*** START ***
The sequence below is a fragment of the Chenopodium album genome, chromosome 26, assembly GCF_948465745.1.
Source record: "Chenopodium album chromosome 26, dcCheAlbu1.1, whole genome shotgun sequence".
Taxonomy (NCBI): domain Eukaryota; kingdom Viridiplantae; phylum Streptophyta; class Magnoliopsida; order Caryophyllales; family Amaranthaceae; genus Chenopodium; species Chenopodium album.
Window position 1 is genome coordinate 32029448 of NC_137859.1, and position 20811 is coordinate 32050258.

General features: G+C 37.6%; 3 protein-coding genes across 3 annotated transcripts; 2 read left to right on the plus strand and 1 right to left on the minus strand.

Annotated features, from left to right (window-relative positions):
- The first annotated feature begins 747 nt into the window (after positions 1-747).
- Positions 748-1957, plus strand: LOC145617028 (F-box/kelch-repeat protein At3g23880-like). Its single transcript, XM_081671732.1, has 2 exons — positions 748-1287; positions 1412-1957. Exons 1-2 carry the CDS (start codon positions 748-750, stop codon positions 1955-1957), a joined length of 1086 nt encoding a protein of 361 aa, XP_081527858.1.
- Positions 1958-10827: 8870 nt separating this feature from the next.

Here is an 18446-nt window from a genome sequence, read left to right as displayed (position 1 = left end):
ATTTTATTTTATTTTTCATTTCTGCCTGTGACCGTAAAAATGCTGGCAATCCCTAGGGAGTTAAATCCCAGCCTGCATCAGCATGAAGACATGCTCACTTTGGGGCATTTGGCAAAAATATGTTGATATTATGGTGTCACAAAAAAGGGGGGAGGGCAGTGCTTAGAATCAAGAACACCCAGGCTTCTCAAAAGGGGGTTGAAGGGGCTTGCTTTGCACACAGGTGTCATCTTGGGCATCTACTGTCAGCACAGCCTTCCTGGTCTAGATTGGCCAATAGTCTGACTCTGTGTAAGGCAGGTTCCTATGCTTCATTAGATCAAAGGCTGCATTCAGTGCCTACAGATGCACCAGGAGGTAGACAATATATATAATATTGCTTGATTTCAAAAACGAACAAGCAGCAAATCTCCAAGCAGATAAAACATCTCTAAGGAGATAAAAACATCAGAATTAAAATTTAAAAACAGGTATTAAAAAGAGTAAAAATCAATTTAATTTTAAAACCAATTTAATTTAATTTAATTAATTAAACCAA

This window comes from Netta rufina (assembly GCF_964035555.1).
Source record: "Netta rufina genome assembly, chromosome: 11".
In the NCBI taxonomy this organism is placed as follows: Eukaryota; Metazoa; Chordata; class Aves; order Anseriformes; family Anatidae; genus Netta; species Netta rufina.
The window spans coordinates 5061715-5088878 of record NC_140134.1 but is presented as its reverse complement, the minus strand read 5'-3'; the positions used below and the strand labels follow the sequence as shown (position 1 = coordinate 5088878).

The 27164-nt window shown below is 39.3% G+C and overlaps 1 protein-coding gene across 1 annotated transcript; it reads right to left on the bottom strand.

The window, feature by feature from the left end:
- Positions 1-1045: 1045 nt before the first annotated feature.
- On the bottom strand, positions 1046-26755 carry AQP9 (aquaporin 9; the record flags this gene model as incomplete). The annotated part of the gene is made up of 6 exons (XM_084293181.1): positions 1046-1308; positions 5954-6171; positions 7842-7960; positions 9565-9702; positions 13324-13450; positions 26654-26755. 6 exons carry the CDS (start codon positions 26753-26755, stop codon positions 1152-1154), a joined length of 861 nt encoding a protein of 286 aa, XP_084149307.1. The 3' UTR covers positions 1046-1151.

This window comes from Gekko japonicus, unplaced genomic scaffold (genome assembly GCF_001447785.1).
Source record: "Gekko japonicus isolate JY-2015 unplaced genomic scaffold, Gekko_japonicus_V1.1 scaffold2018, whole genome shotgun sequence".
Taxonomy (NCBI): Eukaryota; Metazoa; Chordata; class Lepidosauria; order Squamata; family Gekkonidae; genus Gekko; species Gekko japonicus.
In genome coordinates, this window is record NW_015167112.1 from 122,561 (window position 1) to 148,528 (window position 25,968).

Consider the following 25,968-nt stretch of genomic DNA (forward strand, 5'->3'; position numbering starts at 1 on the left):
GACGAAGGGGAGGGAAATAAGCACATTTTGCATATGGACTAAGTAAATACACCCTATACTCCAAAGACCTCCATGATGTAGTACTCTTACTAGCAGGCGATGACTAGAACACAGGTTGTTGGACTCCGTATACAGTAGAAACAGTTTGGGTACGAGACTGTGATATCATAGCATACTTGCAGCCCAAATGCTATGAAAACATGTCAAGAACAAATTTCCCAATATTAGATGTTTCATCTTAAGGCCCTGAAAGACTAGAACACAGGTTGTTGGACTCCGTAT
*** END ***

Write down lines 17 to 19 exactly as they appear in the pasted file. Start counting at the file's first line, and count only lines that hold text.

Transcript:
The window, feature by feature from the left end:
- Positions 1-1045: 1045 nt before the first annotated feature.
- On the bottom strand, positions 1046-26755 carry AQP9 (aquaporin 9; the record flags this gene model as incomplete). The annotated part of the gene is made up of 6 exons (XM_084293181.1): positions 1046-1308; positions 5954-6171; positions 7842-7960; positions 9565-9702; positions 13324-13450; positions 26654-26755. 6 exons carry the CDS (start codon positions 26753-26755, stop codon positions 1152-1154), a joined length of 861 nt encoding a protein of 286 aa, XP_084149307.1. The 3' UTR covers positions 1046-1151.